The Official SoundScape Weblog

The Official SoundScape Weblog

Ears to Hear

Why I am participating in the Walk to End Alzheimer’s

     Many ignore their hearing loss because they feel it doesn’t really have a negative effect upon their lives. Yet, most hearing loss occurs so gradually that the wide ranging impact goes unnoticed, or is blamed on other factors.


     One of the most devastating aspects of hearing loss is the impact it can have on dementia and Alzheimer’s. Researchers at Johns Hopkins and the National Institute on Aging concluded, “Seniors with hearing loss are significantly more likely to develop dementia over time than those who retain their hearing.” (Read More). A statement posted by the Better Hearing Institute states, “[W]hen an individual has both Alzheimer’s and hearing loss, many of the symptoms of hearing loss can interact with those common to Alzheimer’s, making the disease more difficult than it might be if the hearing loss had been addressed.”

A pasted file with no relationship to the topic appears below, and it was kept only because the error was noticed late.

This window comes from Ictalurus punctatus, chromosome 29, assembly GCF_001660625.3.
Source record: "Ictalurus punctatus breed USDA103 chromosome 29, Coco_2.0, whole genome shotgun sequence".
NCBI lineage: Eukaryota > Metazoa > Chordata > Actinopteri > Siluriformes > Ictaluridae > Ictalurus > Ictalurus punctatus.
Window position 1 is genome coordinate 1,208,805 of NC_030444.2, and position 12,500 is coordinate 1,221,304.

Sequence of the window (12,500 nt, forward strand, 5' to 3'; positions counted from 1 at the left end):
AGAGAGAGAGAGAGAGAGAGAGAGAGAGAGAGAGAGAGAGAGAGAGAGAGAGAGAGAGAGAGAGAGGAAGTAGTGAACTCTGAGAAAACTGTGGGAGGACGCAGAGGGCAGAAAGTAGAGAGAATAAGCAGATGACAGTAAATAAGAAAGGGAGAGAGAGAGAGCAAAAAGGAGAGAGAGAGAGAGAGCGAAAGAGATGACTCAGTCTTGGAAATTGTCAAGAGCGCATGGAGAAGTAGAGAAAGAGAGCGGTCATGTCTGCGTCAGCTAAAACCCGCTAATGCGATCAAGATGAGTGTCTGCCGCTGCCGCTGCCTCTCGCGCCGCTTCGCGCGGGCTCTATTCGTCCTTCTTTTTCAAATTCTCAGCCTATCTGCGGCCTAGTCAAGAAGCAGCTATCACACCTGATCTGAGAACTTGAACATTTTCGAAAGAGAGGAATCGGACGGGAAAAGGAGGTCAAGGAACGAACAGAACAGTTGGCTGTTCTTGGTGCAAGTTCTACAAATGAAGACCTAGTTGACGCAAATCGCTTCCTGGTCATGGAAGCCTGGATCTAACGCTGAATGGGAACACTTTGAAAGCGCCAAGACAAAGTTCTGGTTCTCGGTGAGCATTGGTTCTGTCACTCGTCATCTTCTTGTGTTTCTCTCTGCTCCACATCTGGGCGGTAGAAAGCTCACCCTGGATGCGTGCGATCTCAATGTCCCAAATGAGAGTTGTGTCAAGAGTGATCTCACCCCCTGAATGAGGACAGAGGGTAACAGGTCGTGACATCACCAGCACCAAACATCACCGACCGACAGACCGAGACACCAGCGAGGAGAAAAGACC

The link between hearing loss and dementia is not fully understood; there are a few different theories. However, it is clear that even if hearing aids do not prevent the onset of dementia or Alzheimer’s they are an important part of the treatment. Properly fitted hearing aids increase social and cognitive activity and they reduce stress and fatigue. This means that even when people have dementia or Alzheimer’s they still need to have their hearing loss addressed. Unfortunately, people who have dementia often have their hearing needs ignored, because it is not believed to be important.


    On a side note, a person may appear to have dementia, or seem confused simply because they have hearing loss.


     Alzheimer’s and dementia has a huge effect upon the people SoundScape serves and has had a huge effect upon my own family. That’s why I am throwing my company’s little bit of weight into the fight against Alzheimer’s. Please join me by making a donation to the Alzheimer’s Association and support the walk by making a donation to my team.



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